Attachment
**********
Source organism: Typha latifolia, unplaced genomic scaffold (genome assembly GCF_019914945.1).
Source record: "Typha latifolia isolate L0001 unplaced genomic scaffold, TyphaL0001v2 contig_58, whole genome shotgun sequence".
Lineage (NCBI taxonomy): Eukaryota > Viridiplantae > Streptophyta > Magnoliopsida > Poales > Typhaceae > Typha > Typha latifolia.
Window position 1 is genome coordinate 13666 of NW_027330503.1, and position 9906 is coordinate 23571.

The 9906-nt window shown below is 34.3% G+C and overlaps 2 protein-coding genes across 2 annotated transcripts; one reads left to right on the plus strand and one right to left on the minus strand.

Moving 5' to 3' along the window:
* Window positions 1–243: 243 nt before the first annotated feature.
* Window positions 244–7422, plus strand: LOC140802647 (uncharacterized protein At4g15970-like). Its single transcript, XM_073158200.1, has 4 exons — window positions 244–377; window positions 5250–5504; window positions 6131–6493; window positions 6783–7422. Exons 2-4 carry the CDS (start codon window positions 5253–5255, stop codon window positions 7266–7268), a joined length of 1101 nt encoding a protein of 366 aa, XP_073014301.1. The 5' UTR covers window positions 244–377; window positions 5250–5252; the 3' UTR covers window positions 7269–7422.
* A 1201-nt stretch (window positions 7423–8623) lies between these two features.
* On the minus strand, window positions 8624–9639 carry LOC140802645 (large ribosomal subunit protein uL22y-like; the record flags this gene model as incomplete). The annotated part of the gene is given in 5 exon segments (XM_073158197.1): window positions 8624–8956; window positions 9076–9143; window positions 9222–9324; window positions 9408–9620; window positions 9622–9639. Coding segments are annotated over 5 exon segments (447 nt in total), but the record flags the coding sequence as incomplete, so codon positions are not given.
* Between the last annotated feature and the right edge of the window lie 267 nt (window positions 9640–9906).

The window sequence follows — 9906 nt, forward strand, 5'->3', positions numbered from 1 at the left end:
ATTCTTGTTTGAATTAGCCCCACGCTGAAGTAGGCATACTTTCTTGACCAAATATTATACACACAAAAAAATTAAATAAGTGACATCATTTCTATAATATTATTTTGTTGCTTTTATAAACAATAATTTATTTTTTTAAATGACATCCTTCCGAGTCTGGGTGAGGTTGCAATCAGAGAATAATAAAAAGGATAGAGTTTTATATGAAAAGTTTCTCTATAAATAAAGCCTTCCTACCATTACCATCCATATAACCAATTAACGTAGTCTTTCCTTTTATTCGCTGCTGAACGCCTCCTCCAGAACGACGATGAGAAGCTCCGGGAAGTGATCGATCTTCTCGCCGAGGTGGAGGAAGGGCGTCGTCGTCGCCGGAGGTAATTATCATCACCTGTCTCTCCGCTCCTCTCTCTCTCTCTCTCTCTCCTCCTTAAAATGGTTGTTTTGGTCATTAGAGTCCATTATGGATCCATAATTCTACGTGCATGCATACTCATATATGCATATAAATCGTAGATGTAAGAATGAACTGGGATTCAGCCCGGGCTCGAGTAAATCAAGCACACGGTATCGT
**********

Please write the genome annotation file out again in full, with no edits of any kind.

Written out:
Source organism: Typha latifolia, unplaced genomic scaffold (genome assembly GCF_019914945.1).
Source record: "Typha latifolia isolate L0001 unplaced genomic scaffold, TyphaL0001v2 contig_58, whole genome shotgun sequence".
Lineage (NCBI taxonomy): Eukaryota > Viridiplantae > Streptophyta > Magnoliopsida > Poales > Typhaceae > Typha > Typha latifolia.
Window position 1 is genome coordinate 13666 of NW_027330503.1, and position 9906 is coordinate 23571.

The 9906-nt window shown below is 34.3% G+C and overlaps 2 protein-coding genes across 2 annotated transcripts; one reads left to right on the plus strand and one right to left on the minus strand.

Moving 5' to 3' along the window:
* Window positions 1–243: 243 nt before the first annotated feature.
* Window positions 244–7422, plus strand: LOC140802647 (uncharacterized protein At4g15970-like). Its single transcript, XM_073158200.1, has 4 exons — window positions 244–377; window positions 5250–5504; window positions 6131–6493; window positions 6783–7422. Exons 2-4 carry the CDS (start codon window positions 5253–5255, stop codon window positions 7266–7268), a joined length of 1101 nt encoding a protein of 366 aa, XP_073014301.1. The 5' UTR covers window positions 244–377; window positions 5250–5252; the 3' UTR covers window positions 7269–7422.
* A 1201-nt stretch (window positions 7423–8623) lies between these two features.
* On the minus strand, window positions 8624–9639 carry LOC140802645 (large ribosomal subunit protein uL22y-like; the record flags this gene model as incomplete). The annotated part of the gene is given in 5 exon segments (XM_073158197.1): window positions 8624–8956; window positions 9076–9143; window positions 9222–9324; window positions 9408–9620; window positions 9622–9639. Coding segments are annotated over 5 exon segments (447 nt in total), but the record flags the coding sequence as incomplete, so codon positions are not given.
* Between the last annotated feature and the right edge of the window lie 267 nt (window positions 9640–9906).

The window sequence follows — 9906 nt, forward strand, 5'->3', positions numbered from 1 at the left end:
ATTCTTGTTTGAATTAGCCCCACGCTGAAGTAGGCATACTTTCTTGACCAAATATTATACACACAAAAAAATTAAATAAGTGACATCATTTCTATAATATTATTTTGTTGCTTTTATAAACAATAATTTATTTTTTTAAATGACATCCTTCCGAGTCTGGGTGAGGTTGCAATCAGAGAATAATAAAAAGGATAGAGTTTTATATGAAAAGTTTCTCTATAAATAAAGCCTTCCTACCATTACCATCCATATAACCAATTAACGTAGTCTTTCCTTTTATTCGCTGCTGAACGCCTCCTCCAGAACGACGATGAGAAGCTCCGGGAAGTGATCGATCTTCTCGCCGAGGTGGAGGAAGGGCGTCGTCGTCGCCGGAGGTAATTATCATCACCTGTCTCTCCGCTCCTCTCTCTCTCTCTCTCTCTCCTCCTTAAAATGGTTGTTTTGGTCATTAGAGTCCATTATGGATCCATAATTCTACGTGCATGCATACTCATATATGCATATAAATCGTAGATGTAAGAATGAACTGGGATTCAGCCCGGGCTCGAGTAAATCAAGCACACGGTATCGT